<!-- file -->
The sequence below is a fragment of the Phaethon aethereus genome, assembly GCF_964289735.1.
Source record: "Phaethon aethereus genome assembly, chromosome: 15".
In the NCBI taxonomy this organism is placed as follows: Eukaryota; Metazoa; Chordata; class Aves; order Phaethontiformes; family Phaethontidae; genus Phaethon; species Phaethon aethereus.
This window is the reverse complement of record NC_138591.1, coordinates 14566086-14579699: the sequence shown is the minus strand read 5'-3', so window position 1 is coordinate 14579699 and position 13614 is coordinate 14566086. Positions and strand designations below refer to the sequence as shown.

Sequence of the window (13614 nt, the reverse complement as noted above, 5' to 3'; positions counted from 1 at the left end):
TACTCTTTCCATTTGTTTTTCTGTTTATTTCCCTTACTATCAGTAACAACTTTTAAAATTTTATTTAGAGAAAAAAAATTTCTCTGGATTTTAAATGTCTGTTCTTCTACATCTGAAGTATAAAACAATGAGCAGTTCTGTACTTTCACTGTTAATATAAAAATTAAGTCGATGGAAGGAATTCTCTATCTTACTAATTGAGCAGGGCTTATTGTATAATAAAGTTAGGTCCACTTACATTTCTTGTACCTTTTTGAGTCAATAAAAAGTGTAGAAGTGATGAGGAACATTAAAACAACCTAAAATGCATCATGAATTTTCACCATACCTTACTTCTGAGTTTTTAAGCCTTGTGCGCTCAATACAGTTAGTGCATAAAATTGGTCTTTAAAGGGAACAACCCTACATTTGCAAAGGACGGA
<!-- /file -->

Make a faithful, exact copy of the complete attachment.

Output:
The sequence below is a fragment of the Phaethon aethereus genome, assembly GCF_964289735.1.
Source record: "Phaethon aethereus genome assembly, chromosome: 15".
In the NCBI taxonomy this organism is placed as follows: Eukaryota; Metazoa; Chordata; class Aves; order Phaethontiformes; family Phaethontidae; genus Phaethon; species Phaethon aethereus.
This window is the reverse complement of record NC_138591.1, coordinates 14566086-14579699: the sequence shown is the minus strand read 5'-3', so window position 1 is coordinate 14579699 and position 13614 is coordinate 14566086. Positions and strand designations below refer to the sequence as shown.

Sequence of the window (13614 nt, the reverse complement as noted above, 5' to 3'; positions counted from 1 at the left end):
TACTCTTTCCATTTGTTTTTCTGTTTATTTCCCTTACTATCAGTAACAACTTTTAAAATTTTATTTAGAGAAAAAAAATTTCTCTGGATTTTAAATGTCTGTTCTTCTACATCTGAAGTATAAAACAATGAGCAGTTCTGTACTTTCACTGTTAATATAAAAATTAAGTCGATGGAAGGAATTCTCTATCTTACTAATTGAGCAGGGCTTATTGTATAATAAAGTTAGGTCCACTTACATTTCTTGTACCTTTTTGAGTCAATAAAAAGTGTAGAAGTGATGAGGAACATTAAAACAACCTAAAATGCATCATGAATTTTCACCATACCTTACTTCTGAGTTTTTAAGCCTTGTGCGCTCAATACAGTTAGTGCATAAAATTGGTCTTTAAAGGGAACAACCCTACATTTGCAAAGGACGGA